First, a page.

JAKARTA (Reuters) - Indonesia retracted its new rules requiring e-commerce sellers to share data with tax authorities to avoid further confusion, the country’s finance minister said on Friday.
“We are pulling it back because there is too much noise, while there is not even a new tax,” Finance Minister Sri Mulyani Indrawati told reporters.
The rules initially stated that all operators of online marketplaces, including Tokopedia and Bukalapak, will have to detail each seller’s turnover and share data with authorities.
There were no new taxes being applied, but the rules were put in place to clarify what taxes each player in a marketplace is obliged to pay and to “create an equal treatment with conventional businesses,” the tax department has said when the rules was announced in January.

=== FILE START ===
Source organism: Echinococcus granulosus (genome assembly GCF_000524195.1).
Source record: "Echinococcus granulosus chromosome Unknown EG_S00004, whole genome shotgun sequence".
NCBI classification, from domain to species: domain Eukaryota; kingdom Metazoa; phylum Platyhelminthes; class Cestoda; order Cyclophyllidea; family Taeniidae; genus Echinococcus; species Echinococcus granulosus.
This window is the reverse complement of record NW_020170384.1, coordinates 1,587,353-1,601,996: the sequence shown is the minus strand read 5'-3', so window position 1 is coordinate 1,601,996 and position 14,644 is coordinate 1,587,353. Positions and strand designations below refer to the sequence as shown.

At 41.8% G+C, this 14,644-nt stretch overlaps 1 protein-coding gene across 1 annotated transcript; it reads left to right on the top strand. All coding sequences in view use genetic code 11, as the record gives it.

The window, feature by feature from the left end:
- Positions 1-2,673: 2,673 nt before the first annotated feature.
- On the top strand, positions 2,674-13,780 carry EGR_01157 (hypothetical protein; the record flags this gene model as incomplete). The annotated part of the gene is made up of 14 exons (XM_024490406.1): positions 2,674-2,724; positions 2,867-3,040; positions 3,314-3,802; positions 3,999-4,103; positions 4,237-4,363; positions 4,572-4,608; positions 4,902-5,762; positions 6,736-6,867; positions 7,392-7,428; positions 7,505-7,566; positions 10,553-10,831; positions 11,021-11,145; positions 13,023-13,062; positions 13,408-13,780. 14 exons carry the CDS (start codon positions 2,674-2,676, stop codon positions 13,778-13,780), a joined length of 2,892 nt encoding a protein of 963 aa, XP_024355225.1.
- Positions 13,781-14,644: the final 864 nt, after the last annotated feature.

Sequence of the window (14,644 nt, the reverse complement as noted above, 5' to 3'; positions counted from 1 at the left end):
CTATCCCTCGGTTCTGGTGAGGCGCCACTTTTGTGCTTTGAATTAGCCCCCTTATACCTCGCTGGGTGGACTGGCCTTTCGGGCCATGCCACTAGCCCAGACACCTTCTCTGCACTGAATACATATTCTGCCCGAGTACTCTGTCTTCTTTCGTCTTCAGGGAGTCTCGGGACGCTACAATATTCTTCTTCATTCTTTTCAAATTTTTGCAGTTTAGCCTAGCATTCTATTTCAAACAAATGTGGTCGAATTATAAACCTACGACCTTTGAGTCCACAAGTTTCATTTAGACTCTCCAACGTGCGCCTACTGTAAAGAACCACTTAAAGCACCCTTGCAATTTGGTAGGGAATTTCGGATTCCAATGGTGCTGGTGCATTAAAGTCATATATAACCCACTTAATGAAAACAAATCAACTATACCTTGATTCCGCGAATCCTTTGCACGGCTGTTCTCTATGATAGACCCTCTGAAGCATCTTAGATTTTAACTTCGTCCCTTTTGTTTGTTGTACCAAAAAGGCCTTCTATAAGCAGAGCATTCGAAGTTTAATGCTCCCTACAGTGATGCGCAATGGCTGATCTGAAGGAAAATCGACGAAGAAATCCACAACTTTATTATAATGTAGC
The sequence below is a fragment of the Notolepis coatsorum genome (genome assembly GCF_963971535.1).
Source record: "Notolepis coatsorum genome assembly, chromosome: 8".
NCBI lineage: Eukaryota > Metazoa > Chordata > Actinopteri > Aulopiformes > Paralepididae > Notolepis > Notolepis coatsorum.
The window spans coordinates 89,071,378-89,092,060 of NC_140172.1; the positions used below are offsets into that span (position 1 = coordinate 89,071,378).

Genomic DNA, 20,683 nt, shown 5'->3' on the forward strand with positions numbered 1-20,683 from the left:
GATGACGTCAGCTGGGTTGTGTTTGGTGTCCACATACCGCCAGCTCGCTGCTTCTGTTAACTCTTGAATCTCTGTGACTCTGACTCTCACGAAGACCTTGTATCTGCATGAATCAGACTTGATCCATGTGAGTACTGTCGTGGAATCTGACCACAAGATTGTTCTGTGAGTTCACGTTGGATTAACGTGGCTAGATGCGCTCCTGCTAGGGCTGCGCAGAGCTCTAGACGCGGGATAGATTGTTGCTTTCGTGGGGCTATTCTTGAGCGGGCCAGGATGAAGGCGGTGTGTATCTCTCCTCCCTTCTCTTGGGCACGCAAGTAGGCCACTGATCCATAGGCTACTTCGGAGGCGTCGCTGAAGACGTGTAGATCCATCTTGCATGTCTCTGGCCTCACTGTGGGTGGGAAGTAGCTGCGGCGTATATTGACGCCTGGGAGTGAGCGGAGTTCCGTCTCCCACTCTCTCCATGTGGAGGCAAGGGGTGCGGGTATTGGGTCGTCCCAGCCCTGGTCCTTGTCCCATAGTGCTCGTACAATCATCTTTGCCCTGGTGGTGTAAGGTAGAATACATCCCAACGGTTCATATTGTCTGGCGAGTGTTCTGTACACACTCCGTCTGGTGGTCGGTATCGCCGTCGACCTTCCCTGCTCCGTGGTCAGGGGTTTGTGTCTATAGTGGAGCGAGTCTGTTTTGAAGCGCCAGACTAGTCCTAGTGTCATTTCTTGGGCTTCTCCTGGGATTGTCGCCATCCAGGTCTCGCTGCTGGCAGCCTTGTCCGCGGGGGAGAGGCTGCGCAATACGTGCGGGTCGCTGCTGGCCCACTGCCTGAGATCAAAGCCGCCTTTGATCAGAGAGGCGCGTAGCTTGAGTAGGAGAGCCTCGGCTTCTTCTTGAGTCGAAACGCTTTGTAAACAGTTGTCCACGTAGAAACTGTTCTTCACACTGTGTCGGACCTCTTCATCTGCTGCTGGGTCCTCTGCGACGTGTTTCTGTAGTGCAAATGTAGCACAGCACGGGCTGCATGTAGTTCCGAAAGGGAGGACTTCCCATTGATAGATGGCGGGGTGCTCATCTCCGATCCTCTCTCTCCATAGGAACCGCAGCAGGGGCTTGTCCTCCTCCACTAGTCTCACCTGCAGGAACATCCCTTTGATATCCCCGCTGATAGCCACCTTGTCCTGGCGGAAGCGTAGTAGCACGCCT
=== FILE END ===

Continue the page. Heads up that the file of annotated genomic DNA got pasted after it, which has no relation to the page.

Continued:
Surging smartphone use and a rising middle-class income in Indonesia, home to 260 million people, have made the e-commerce industry a battleground for foreign investors.
Sellers at online marketplaces are still required to pay the same taxes as conventional ones, for example, the 0.5 percent income tax for small- or medium-sized business or a 25 percent corporate tax of profit in case of large enterprises.
The department had previously also stated that an online seller that makes at least 4.8 billion rupiah ($339,943) in turnover must charge value added tax to customers and pay this to the authorities.
Reporting by Maikel Jefriando; Writing by Tabita Diela and Fransiska Nangoy; Editing by Sherry Jacob-Phillips